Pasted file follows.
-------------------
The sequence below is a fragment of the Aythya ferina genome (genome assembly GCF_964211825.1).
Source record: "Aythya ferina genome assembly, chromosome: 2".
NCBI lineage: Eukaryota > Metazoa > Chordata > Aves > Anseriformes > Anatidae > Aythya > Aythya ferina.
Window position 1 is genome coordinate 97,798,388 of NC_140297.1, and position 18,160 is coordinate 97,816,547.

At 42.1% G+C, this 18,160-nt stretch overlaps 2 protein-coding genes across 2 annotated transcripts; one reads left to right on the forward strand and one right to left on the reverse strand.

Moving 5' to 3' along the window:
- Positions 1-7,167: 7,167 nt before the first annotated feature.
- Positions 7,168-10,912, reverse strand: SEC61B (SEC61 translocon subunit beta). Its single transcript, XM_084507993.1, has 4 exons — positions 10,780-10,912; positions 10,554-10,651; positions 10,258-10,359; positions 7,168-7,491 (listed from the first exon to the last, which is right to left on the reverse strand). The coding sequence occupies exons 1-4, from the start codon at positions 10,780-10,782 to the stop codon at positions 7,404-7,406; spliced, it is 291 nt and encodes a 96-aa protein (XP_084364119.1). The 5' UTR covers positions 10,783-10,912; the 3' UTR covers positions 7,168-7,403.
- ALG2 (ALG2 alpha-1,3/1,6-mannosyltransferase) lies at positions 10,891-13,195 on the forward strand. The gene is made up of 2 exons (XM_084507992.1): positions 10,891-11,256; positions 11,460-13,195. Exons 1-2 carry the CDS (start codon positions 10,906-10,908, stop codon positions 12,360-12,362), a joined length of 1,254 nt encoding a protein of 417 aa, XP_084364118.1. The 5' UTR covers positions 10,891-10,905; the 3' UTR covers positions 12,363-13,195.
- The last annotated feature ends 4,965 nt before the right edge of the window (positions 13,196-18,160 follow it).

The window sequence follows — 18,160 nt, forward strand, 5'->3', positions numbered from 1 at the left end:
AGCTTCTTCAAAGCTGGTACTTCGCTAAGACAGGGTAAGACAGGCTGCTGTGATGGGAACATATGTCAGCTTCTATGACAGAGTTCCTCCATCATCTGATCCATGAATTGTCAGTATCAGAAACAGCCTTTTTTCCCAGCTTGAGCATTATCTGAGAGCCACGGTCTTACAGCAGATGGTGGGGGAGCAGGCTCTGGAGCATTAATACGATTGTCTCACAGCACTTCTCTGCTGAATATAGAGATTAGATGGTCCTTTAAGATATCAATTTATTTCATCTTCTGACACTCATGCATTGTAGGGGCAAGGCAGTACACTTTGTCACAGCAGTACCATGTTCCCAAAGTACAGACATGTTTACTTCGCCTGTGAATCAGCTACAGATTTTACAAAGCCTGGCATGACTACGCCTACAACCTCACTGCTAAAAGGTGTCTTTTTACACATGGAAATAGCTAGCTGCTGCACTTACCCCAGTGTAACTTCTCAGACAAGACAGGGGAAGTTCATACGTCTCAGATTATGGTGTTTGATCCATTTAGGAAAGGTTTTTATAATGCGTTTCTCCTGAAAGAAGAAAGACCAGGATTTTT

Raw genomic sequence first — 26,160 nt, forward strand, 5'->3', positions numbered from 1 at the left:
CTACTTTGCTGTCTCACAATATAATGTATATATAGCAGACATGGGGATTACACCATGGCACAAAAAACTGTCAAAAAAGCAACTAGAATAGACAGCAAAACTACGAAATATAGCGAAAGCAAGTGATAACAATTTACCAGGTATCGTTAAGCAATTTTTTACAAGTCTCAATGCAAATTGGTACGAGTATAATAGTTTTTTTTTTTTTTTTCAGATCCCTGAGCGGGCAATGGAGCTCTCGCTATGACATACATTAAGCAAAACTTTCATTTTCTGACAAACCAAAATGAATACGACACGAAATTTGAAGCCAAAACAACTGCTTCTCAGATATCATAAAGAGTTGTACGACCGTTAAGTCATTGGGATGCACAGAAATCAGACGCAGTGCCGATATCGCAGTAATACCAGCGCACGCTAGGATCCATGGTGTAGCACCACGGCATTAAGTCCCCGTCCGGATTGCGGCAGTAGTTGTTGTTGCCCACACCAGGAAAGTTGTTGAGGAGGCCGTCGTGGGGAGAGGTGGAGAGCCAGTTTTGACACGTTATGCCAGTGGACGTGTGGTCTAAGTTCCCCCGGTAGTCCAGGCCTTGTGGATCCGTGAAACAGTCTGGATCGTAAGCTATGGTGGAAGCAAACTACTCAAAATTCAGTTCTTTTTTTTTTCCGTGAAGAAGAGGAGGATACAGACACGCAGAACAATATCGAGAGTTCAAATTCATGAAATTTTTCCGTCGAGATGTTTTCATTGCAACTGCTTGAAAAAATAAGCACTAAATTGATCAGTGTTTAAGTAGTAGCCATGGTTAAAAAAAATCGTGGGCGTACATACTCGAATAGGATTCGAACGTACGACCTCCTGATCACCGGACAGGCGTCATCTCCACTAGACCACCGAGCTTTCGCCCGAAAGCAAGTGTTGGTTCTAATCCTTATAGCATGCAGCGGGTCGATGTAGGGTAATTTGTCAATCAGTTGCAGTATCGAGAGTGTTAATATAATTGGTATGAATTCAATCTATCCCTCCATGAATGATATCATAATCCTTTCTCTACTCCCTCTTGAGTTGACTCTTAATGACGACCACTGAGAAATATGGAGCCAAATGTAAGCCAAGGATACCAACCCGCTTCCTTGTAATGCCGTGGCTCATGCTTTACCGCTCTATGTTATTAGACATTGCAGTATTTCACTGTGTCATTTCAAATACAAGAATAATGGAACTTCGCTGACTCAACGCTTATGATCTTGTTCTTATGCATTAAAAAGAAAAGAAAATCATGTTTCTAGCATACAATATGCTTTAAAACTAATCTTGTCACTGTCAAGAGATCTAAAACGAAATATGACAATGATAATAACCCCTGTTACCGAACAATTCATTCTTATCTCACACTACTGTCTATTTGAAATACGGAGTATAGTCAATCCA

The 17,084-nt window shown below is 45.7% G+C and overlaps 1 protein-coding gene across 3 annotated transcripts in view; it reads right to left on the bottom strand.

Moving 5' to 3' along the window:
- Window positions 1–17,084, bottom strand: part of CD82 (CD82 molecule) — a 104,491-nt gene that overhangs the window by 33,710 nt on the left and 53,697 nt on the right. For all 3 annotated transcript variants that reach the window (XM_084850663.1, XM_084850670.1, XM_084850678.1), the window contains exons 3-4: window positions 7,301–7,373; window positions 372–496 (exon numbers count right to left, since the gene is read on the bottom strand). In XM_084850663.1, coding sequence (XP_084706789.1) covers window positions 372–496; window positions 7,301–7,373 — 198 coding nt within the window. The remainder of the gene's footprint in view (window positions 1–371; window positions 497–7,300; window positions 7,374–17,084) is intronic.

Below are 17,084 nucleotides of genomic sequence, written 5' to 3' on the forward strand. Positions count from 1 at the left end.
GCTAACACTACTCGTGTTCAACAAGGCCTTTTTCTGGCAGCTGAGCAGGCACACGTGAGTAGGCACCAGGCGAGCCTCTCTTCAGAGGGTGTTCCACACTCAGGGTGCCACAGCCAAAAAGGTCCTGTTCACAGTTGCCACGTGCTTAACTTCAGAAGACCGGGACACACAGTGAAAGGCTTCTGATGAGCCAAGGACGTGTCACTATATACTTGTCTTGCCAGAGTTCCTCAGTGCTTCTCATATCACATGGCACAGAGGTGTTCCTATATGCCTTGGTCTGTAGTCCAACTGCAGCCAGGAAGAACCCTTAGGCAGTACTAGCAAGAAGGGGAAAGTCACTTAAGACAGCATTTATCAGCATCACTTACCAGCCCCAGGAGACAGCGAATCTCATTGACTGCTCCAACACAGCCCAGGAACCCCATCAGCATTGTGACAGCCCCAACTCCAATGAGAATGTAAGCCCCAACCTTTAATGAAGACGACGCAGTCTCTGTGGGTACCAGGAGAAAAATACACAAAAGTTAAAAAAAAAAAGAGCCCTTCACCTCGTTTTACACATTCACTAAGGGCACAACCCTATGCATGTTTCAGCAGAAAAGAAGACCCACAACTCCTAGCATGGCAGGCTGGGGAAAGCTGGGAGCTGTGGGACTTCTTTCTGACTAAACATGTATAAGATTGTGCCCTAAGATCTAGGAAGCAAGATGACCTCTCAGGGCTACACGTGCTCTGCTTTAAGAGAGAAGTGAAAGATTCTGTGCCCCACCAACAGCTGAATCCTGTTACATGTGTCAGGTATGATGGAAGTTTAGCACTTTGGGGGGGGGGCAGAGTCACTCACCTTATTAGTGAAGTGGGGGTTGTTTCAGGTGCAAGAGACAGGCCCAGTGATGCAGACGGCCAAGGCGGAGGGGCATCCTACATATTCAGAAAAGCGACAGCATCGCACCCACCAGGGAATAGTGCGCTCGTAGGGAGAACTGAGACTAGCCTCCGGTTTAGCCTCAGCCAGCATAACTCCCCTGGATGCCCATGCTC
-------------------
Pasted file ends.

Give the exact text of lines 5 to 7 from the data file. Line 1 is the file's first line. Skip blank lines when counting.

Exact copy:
At 42.1% G+C, this 18,160-nt stretch overlaps 2 protein-coding genes across 2 annotated transcripts; one reads left to right on the forward strand and one right to left on the reverse strand.

Moving 5' to 3' along the window:
- Positions 1-7,167: 7,167 nt before the first annotated feature.